This probably doesn’t sound like the post you’ve been waiting for. This is, however, a post I’ve been meaning to write for quite some time. As the only PT at my clinic who treats patients suffering from Post-Concussion Syndrome (PCS) I want to write about this topic for a few important reasons:
- The CDC (Centers for Disease Control) estimates that 1.6 to 3.8 million concussions occur in sports and recreational activities every year. You probably know someone (or are someone) who has sustained a concussion.
- We spend, directly and indirectly, over $60 billion per-year treating concussions in the U.S. on a yearly basis.
- Many folks who sustain a concussion don’t seek immediate medical advice or treatment.
It’s that third point that I intend to address now. Reducing concussions is, to a certain extent, a fool’s errand. Accidents happen. People are going to play sports, run around and have fun, and occasionally slip/fall/run into something leading with their heads. The most important component in a traumatic brain injury situation is that the victim of the injury receives immediate treatment. Sitting in a dark room and waiting to feel better is a recipe for disaster. Seeking professional help and restoring your normal day to day functional abilities should be priority number one.
Let’s talk briefly, and as plainly as possible, about what happens when you sustain a concussion in terms of physiology. I’ll start with a diagram
This is your brain when it becomes concussed. For those non-science majors, note point #3 in the diagram “Calcium in the cell impairs ATP production in the mitochondria, worsening energy crisis”. Put more simply, your brain is running out of energy to perform it’s normal functions. ATP, the energy produced by your body for everything from sprinting performance to recalling your daily chore list in your brain, isn’t produced at adequate levels when you have sustained a concussion.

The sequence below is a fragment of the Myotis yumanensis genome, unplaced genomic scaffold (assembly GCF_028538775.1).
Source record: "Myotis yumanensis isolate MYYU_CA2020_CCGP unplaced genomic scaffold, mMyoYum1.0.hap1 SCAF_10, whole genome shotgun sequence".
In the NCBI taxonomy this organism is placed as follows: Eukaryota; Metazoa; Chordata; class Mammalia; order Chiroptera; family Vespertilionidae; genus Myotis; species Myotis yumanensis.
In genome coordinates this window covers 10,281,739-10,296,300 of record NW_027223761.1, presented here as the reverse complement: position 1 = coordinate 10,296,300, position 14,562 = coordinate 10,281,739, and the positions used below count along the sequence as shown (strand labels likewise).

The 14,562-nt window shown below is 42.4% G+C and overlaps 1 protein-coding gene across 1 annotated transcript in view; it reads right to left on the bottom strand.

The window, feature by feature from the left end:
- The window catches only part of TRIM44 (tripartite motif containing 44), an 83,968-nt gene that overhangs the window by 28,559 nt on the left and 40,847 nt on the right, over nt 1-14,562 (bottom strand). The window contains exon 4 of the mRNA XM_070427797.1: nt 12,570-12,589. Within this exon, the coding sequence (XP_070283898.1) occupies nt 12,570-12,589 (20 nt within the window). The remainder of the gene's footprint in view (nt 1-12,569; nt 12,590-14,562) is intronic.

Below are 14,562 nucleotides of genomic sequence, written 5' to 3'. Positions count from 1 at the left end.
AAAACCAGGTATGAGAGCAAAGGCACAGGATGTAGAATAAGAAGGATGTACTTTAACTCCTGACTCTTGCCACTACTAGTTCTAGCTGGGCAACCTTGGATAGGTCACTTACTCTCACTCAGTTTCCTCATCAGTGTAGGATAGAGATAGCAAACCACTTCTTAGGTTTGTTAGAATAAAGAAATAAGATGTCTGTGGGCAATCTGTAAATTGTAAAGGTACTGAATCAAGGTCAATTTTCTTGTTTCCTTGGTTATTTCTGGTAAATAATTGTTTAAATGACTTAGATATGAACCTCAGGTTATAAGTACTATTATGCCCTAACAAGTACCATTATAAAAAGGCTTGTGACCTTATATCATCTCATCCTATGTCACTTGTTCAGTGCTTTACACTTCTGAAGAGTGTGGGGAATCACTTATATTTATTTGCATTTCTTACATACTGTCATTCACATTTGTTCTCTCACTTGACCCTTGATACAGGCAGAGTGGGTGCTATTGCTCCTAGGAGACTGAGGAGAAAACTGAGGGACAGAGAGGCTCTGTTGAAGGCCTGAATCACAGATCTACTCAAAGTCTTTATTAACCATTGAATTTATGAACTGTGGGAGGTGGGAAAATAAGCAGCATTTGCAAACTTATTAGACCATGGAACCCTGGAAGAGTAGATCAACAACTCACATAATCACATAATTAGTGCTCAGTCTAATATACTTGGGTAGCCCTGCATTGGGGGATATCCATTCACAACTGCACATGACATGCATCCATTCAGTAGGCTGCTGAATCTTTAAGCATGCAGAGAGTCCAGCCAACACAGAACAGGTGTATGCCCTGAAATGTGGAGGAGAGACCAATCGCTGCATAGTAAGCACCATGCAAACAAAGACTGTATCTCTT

To the left of the diagram you see a description of the depolarization and neurotransmitter release. Hang in there with me. In a nutshell, this means your brain gets really incompetent at using glucose (sugar) for energy.
And here’s where we start with our current methods for treating PCS. Lifestyle modification is key. If you are suffering from a concussion, start with these modifications:
- Avoid any screens with blue light (that means computers, tablets, TV’s, cell phones, and the like). Blue light heightens brain activity (read: energy consumption), something an injured brain can’t spare.
- Sleep in a pitch black room. We’ve discussed the ins and outs of the importance of sleep here. It’s doubly important when you’re trying to set the stage for your brain to heal that you optimize your sleep hygiene.
- Modify your diet. Reduce your carbohydrate intake. Carbohydrates are not the friend of an injured brain (carbohydrates are broken down into simple sugar in your body, and simple sugar are broken down into glucose-the fuel your brain can’t use when you’re concussed).